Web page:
Miami Wreck Exploration Project

Technical diving in Miami since 1990

Star Trek (210FT) June 28, 2014

Posted by Joel Svendsen on July 3, 2014 at 8:20 PM

The Star Trek had a special place in the early years of tech diving in Miami. Most of the big wrecks in over 200FT of water are located in the southern part of the county--where strong currents are pretty much the norm. In the "bad old days" of deep air, no scooters, and anchoring into the wreck, they were close to impossible to dive successfully. The Star Trek, on the other hand, is located in the Key Biscayne reef site, which suffers from much less current and is a short boat ride from Miami.

 

That made her the preferred wreck site for the graduation dive of tech diving courses. The Star Trek is also an interesting wreck. She is one of the many landing craft sunk off Miami, but she is the only one not mostly or completely upside down; she lies instead on her starboard side, 90 degrees to the vertical. Unlike the other landing craft which were minimally converted for the later use as cargo ships, the Star Trek had a full bridge superstructure installed in place of the tiny standard "pillbox" bridge of the other landing craft. She also had aircraft carrier like external walkways installed on both sides to allow the crew to traverse the ship without entering the cargo holds. This all makes for a particularly interesting profile.

 

Our previous three attempts to follow up on our 2003 survey on the Star Trek went badly; despite favorable conditions we missed the wreck entirely on our first two attempts...largely due to the captain misjudging the drop point. Our last dive had minimal current but terrible vis and a dry-suit issue resorted in an abort immediately upon reaching the wreck. This was supposed to be the easiest 200FT deep wreck in Miami!

 

On June 28th, 2014 we decided to have another shot at diving the Star Trek. Conditions on the surface were a mixed bag, clearly wonderful visibility and calm seas but extremely bad current, 2.7 knots showing on the GPS. Thankfully Captain Matt is running the boat today, so we are confident the drop will be perfect; it will need to be.

 

Down to a little over 130ft the water is super clear and warm, but below 130ft things are much less pleasant. The water is cool rather than cold, dropping from 84 degrees to 72 degrees, but it is cloudy and full of particulate matter, and there is little reduction in the current. Thankfully the drop was perfect, and we landed on the wreck right at the stern.

 

The years have not been kind to the Star Trek; her fancy bridge superstructure was destroyed in Hurricane Andrew. Sometime after that but before our dive in 2003 the external walkway on the port (top) side began to fall off, initially making for an interesting swim through. That has now completely collapsted into a difficult to recognize mess of twisted metal. Also at some time since 2003 her back has broken, and the hull is bent about 1/3 of the way back from the bow. About the only interesting original features left intact are the guarded props, although really they are no different than those on the Lakeland (135FT). I don't think it will be so long before she makes the final collapse into a pile of unrecognizable twisted metal now. There is still no doubt some penetration possible (she has many dark silty internal passages) but probably inadvisable in her deteriorating state. Given her age there was surprisingly little coral growing on her.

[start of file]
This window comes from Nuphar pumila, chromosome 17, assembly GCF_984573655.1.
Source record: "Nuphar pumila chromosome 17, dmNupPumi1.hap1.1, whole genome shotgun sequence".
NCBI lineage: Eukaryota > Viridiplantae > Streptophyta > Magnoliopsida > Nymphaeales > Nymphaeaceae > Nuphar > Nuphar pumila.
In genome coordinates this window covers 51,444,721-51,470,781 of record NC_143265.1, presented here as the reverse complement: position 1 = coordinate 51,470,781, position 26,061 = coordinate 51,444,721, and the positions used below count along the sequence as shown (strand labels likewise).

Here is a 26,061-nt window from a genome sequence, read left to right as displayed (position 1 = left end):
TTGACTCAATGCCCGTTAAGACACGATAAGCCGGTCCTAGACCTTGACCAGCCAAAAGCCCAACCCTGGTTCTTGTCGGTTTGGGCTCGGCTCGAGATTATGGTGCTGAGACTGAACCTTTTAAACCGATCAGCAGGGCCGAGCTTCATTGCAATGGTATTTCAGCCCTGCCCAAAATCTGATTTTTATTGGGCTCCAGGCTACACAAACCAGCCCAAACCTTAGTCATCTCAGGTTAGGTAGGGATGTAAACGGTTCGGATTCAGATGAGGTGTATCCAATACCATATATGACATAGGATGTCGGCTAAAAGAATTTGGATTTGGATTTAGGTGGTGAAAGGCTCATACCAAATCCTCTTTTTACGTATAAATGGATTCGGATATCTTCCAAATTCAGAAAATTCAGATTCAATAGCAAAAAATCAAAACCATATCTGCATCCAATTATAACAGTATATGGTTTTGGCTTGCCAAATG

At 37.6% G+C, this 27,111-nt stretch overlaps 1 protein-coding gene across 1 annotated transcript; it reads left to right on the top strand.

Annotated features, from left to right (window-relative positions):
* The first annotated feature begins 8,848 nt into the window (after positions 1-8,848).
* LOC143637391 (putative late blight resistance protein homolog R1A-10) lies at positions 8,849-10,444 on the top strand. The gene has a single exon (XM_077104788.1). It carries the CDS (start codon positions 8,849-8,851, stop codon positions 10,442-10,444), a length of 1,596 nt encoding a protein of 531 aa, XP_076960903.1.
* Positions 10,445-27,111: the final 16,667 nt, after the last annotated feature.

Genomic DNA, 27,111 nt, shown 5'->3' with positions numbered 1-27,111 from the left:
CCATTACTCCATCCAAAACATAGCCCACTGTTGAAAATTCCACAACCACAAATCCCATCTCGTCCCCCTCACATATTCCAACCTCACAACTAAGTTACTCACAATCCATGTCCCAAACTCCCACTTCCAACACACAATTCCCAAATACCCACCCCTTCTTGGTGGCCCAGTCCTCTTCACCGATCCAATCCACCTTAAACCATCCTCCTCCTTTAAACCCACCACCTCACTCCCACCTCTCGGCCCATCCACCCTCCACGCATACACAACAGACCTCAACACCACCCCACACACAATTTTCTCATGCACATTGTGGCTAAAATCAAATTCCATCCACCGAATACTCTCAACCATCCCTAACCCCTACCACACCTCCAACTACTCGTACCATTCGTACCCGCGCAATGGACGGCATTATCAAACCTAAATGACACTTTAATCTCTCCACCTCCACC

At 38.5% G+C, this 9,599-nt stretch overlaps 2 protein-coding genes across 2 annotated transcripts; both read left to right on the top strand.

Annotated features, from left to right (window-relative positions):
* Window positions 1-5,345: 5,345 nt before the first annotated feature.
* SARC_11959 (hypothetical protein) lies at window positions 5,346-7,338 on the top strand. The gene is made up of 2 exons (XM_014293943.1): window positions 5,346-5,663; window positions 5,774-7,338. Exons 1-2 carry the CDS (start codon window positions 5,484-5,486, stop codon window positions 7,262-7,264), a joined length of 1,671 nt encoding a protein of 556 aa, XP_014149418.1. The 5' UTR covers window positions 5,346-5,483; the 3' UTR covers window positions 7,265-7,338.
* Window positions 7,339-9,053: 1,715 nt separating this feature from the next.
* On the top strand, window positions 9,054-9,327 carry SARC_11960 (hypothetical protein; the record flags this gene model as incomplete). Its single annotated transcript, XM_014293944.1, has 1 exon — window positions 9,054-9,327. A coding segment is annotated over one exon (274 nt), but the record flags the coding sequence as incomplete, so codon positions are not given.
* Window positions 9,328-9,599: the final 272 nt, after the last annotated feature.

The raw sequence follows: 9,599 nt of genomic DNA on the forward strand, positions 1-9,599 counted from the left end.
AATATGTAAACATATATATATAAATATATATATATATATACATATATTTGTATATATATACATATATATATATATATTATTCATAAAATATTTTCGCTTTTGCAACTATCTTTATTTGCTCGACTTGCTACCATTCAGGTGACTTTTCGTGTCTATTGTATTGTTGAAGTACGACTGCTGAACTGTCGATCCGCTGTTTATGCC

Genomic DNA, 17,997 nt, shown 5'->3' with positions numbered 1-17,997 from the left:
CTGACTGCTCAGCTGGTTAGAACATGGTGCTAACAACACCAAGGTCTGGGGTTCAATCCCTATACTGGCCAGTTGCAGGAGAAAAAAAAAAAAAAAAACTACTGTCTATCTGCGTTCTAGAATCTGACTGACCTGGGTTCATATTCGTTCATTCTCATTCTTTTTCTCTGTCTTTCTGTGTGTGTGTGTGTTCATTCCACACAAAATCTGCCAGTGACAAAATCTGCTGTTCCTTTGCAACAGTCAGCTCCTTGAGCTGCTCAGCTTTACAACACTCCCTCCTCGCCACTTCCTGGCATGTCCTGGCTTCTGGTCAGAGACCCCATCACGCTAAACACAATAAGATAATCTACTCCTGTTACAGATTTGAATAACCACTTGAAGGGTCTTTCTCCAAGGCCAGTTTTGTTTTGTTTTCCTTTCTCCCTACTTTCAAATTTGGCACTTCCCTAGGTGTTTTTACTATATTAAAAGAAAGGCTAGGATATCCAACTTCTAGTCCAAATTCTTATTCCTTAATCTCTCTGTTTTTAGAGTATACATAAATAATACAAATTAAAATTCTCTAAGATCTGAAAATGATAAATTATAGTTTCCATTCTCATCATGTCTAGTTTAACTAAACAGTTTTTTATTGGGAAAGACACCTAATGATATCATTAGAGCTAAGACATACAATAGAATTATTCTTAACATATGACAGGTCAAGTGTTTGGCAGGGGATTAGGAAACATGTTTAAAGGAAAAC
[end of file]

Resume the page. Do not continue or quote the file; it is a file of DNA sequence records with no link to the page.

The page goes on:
The current was a constant factor on the bottom during the dive, at some points full power on the scooter yielded only slow forward progress, so we hid behind her stern to send up the marker. I was pretty close to a rather large lion fish at the stern, and it became rather unhappy at the close presence of two divers in its hideout from the current and charged right at me, very unusual behavior! I decided to show it who was the boss.....I left its area immediately.

 

Early into our deep stops at around 130FT we returned to beautiful warm clear water (remind me again why were diving in that dirty cold water when it was so nice in the recreational depth range?), and the deco was easy and uneventful except for a few cute baby blue runners which stayed with us throughout most of the deco.

 

Joel Svendsen

Project Director

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